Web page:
Am I saying that men are incapable of feeling deeply or falling hard? Nope. Generally, I think men are more complex then we give them credit for. But we women fall victim to a number of fantasies and fictions. We know where to file a simpy romantic comedy, but the poetry and the intricacy of lyrics can suck us in differently. We tag these songs as our anthems; we devote them to past loves, and when we hear them, they often keep us down versus lifting us up. We wallow. We pine. We get stuck.
It’s time to get unstuck. When it comes to men — when it comes to anything for that matter — let’s seek to be elevated rather than sunk.
Longing, wanting, fighting: it’s that tension that makes it all seem worthwhile. But it’s deceptive, too, isn’t it? If the best music collections comprise quality and cheese, don’t the best matches of people also balance passion, levity… and release?
I never intended for this blog to be overtly political, but I do need to declare some affiliations in the spirit of disclosure. As an expat, I vote in America — and when I do, I vote Democrat. But this post, like all my posts, are about women’s issues. And what woman’s issues have been in the spotlight this week? Ann Romney’s.
Lest you think I am going to break down the content of her speech, I’m not. Other writers and bloggers have done a much better job of that. I am going to talk about reactions to Mrs. Romney on my Facebook feed — mostly from my other Democratic friends. You may speculate that she was being attacked. In fact, she only received compliments.
If you have eyes, you probably agree. Ann Romney is pretty. She looks good for her age. She is composed.
Good for her.
Every girl wants to grow up to be pretty. Much as it pains me to admit, I would be a much smarter person if I devoted the time and energy that I spend depilating, deep conditioning, body scrubbing, eating right, working out and reading women’s magazines to higher intellectual pursuits. And let’s not even get started on the inflated percentage of my hard-earned wages that goes toward clothing, high heels and lingerie instead of shrewd financial investments. I know this is flawed, but I no longer rail against the Beauty Myth, seeing it instead as a feminine perk. The manipulation of our appearance allows us to express facets of ourselves that men simply cannot. So I embrace it. Obviously. This blog would not exist if I did not.
Here’s what I will rail against. The sentiment that Mitt Romney’s pretty wife somehow raises his street cred. Also, if I’m honest, I don’t love the fact that she, or any political wife, gets that much time on a national stage to endorse her husband in the first place.
I mean, I think we all know who she is going to vote for, don’t we?
But I’ll tell you what really pisses me off: the fact that most of this noise was coming from Democrats. If I said this blog isn’t political, then what am I on about?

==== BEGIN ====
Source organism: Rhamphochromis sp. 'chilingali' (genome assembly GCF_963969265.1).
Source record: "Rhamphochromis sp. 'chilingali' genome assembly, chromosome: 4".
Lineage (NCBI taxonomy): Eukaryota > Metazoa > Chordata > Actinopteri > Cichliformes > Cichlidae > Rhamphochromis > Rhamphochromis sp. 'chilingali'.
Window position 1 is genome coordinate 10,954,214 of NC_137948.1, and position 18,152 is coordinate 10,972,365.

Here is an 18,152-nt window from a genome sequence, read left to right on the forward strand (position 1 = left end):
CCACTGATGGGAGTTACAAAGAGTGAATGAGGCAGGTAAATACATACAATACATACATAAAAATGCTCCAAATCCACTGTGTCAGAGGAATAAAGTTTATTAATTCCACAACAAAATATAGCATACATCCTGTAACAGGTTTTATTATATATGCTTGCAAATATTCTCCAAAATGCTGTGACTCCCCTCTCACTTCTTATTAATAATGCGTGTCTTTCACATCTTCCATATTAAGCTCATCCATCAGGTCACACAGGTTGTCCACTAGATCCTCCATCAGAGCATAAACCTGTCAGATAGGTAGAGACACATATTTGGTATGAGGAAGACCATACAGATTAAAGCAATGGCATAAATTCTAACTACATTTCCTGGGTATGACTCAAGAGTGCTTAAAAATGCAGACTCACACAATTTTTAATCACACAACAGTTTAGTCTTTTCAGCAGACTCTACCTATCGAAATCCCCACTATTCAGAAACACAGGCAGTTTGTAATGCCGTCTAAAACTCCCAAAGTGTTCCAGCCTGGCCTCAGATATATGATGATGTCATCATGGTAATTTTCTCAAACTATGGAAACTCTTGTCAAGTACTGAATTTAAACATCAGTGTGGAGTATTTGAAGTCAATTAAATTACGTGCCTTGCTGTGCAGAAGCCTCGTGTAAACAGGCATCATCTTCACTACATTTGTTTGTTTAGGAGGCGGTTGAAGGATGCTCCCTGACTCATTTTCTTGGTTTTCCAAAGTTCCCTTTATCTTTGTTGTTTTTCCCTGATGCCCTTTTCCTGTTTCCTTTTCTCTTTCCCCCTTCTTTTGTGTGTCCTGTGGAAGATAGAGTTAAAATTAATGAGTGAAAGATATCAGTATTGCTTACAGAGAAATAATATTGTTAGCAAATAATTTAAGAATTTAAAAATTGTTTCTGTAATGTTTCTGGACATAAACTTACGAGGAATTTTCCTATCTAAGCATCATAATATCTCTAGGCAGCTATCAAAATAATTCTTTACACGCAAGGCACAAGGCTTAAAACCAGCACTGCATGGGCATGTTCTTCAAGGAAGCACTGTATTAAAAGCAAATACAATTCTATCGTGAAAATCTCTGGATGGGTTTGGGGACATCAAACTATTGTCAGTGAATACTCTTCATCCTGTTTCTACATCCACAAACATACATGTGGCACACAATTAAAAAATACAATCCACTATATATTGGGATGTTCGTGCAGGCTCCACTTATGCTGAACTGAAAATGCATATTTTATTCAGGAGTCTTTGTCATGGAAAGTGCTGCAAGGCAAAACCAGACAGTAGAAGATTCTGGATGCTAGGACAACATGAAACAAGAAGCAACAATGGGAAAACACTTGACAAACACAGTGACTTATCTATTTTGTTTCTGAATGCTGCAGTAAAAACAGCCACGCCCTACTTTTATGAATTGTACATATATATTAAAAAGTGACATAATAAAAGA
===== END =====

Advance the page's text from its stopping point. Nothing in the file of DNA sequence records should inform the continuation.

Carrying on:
Democrats are supposed to be a party for women. Then there’s that stat about ‘blue states’ having the best universities and higher IQs on average. Okay, people. Remember some remedial lessons. Beauty is only skin deep. And it’s HER skin we’re talking about. Not his. Did we lose sight of something here?
I get especially ranty when I realise that most Republicans would rather throw up in their mouths than concede that Michelle Obama has incredible shoulders, that Teresa Heinz Kerry was sexy and worldly, or that Hillary Clinton, when not ragged from being a supremely effective and hard-working Secretary of State, is rather attractive in real life (the camera does her few favours).
In addition, as we look at HIS marionette-like visage, we remember that the Romneys are rich. We also know that other than the saddest cases (The Spellings), money can buy good looks. And to quote one of my most intelligent Facebook friends, it’s perfectly plausible to presume that there’s a Dorian Gray-like painting hanging behind locked doors back at Mitt’s mansion.
Yes, Ann Romney is pretty. But let’s not dumb ourselves down saying so. Ann Romney is not running for office. You may be curious to see how she looks on Inauguration Day, but you’ve got him for the following four years at least. Look below the surface at what that really means. Especially for women.
Am I a buzz kill? Probably. But first let me say this: I love a bikini; at last count I had 12. I also love athletic bodies and powerful woman. Put the two together and you’d think I’d be in Heaven.
But the feminist in me can’t help but to get irked by the production, the photography and the pervy focus on secret hand signals that cause commentators eyes to linger on women’s asses. Or the water cooler chat about it all.
These Olympic games gave us some of the most inspiring women in recent times, especially in Britain. We had the unfathomable graciousness, talent and six-pack of Jessica Ennis, the history making punch of Nicola Adams, the endurance of Judo player Gemma Gibbons who fought back the pain of a broken thumb to take Silver. Then there’s the combination of speed, power and extreme modesty present in multiple cyclists at the Velodrome and multiple rowers at Eton Dorney. We even saw Sarah Attar, the first female from Saudi Arabia to compete in Olympic athletics, complete her race even though she was 43 seconds behind the competition. She hoped it would ‘spark something amazing.’ That is what the Olympics should be about.